Who actually paid? The unfortunate tourists who took a Renaissance cruise over the next five years-many of whom were the same "plaintiffs" whose $60 rebate voucher did not by any stretch of the imagination offset the increased fares necessitated by the $1.35 million paid to their lawyers.

     The next time you read in the local newspaper about the multi-million dollar settlement made by this national company or that, just remember: the only people making any money are the lawyers. And worse, YOU end up paying the settlement in the form of higher prices. The consumer always loses-even those not involved in the lawsuit.
     On March 13, 2002, on roll call 62, the House of Representatives passed the Class Action Fairness Act of 2002 by a "yea and nay" vote of 233 to 190. On March 14 the bill was sent to the US Senate where it was read twice and referred to the Committee on the Judiciary. Since this committee is headed by Edward Kennedy [D-MA] who is in the hip pocket of the Trial Lawyers Association it will not "fly" through the Senate. We can expect Kennedy to bottle this legislation up and keep it from the Senate floor.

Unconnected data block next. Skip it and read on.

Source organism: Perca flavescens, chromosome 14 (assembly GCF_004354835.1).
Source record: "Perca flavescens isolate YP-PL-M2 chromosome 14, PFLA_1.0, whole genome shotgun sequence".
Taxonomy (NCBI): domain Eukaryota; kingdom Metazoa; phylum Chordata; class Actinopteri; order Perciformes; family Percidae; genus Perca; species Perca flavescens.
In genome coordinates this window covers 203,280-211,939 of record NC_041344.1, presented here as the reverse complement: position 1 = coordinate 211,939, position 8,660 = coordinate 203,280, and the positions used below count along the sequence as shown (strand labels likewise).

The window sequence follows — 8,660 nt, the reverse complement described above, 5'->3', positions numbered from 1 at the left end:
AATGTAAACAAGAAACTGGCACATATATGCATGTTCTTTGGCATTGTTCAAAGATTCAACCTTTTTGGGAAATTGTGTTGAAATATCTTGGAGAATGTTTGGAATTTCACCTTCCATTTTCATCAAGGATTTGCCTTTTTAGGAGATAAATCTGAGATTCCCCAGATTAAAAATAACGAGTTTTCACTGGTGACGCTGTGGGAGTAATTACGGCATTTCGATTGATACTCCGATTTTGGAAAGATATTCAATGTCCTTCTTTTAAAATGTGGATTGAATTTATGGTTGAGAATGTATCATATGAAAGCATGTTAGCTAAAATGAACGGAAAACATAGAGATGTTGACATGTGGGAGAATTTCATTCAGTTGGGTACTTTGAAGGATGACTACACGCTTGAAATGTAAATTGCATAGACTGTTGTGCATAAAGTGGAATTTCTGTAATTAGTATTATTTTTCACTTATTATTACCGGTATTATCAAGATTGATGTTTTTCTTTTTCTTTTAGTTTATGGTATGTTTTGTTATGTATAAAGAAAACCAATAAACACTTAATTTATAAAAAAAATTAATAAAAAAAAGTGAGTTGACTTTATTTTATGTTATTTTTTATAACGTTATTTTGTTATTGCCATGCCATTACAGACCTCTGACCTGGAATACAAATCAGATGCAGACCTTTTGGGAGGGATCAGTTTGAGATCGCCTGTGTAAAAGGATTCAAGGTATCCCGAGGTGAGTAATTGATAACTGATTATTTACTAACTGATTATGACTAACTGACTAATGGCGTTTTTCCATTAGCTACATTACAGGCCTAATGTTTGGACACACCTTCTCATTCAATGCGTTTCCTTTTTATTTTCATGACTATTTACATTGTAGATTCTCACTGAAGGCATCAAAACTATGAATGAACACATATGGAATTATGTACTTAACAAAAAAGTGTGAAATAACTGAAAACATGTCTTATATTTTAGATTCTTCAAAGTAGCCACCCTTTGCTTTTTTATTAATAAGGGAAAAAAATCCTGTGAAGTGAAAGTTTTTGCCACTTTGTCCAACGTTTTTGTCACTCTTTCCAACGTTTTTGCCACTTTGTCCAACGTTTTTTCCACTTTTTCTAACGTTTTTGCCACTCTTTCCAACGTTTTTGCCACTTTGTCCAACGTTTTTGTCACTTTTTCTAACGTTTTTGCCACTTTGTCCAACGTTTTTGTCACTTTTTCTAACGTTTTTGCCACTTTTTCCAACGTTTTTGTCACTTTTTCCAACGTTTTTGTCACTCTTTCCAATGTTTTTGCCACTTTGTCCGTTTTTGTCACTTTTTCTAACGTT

The central provision of the Class Action Fairness Act makes it easier to move large, multi-state "mass action" lawsuits from biased State courts into the federal court system and preventing 'venue shopping" by trial lawyers such as those cases you read above. Key elements of the Class Action Fairness Act are those which would require class action settlement proposals to be written in "plain English" so that the plaintiffs-usually average citizens and not lawyers-can understand who is getting what before they sign off and discover the lawyers received all the money and they get movie tickets to the feature film "Lawyer Larry Does Boston." The Class Action Fairness Act would further prohibit settlements in which the class members actually lose money to pay attorneys' fees-and ensure that moneys awarded are adequately distributed to all plaintiffs. And most of all, the Class Action Fairness Act would prevent lawyers from settling for coupons for the plaintiffs while they take all the cash.




Just Say No
Copyright 2009 Jon Christian Ryter.
All rights reserved